• Panel Price Falls:  Solar panels will continue to fall in price, reducing the value of warranties.

I’ll go into each of these points in a little more detail below, but first there is something I want to get off my chest…

Keep Your Dirty Feet Out Of My Throat!

Before someone jumps down my throat, which is something I particularly dislike as it can interfere with my shoving chocolate down it, I will mention that when I described the situation with warranties as a bit of a paradox I didn’t mean a logical paradox.  I was merely using the term in the relaxed way they did in the 19th century when they were happy to consider one birthday in 1,461 as paradoxical:

How Long Are Solar Panel Warranties?

Solar panels come with two different warranties from their manufacturer:

  1. A product warranty that covers defects in design, material, workpersonship, and manufacture.
  2. A performance warranty that guarantees a minimum level of performance over time.

The most common product warranty is 10 years but can be 25 years or even 30.  Generally, the more confident a manufacturer is that their panel is reliable, the longer its product warranty will be.

Performance warranties are almost all 25 years.  In other countries there may be a significant legal difference between product warranties and performance warranties, but to me it seems clear that under Australian Consumer Law any panel that fails within its 25 year performance warranty is entitled to either a repair, a replacement, or a refund.  In addition, the law allows Australians to claim for losses such as the cost of labour to replace a defective panel.  However, if the responsible party doesn’t want to pay for the full cost of replacement it may be necessary to fight them and take them to small claims court or a consumer tribunal.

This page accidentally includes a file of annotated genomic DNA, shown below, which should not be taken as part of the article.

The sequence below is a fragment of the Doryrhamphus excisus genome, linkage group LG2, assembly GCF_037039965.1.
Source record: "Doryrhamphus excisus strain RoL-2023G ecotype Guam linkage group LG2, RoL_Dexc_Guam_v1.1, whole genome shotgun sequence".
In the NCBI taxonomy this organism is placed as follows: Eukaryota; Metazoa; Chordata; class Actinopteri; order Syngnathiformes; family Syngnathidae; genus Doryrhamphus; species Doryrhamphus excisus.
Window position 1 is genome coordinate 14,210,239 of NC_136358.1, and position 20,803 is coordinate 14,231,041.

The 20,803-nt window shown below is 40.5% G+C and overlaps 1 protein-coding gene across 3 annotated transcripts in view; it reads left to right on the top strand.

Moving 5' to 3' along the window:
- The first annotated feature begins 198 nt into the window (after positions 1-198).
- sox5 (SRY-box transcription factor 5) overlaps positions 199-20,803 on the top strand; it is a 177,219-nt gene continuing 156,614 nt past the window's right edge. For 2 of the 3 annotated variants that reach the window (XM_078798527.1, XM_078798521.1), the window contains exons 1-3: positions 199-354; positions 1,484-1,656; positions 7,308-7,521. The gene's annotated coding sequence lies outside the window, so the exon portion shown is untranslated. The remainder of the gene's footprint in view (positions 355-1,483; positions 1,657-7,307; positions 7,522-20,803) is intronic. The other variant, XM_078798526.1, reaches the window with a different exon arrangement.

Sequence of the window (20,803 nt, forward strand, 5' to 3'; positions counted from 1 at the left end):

If a manufacturer has an office in Australia they are responsible for their warranties. If they don’t the importer is responsible.  But the solar company that took your money has ultimate responsibility and cannot refuse to provide a solution if the manufacturer or importer is unable or unwilling to honor their warranties.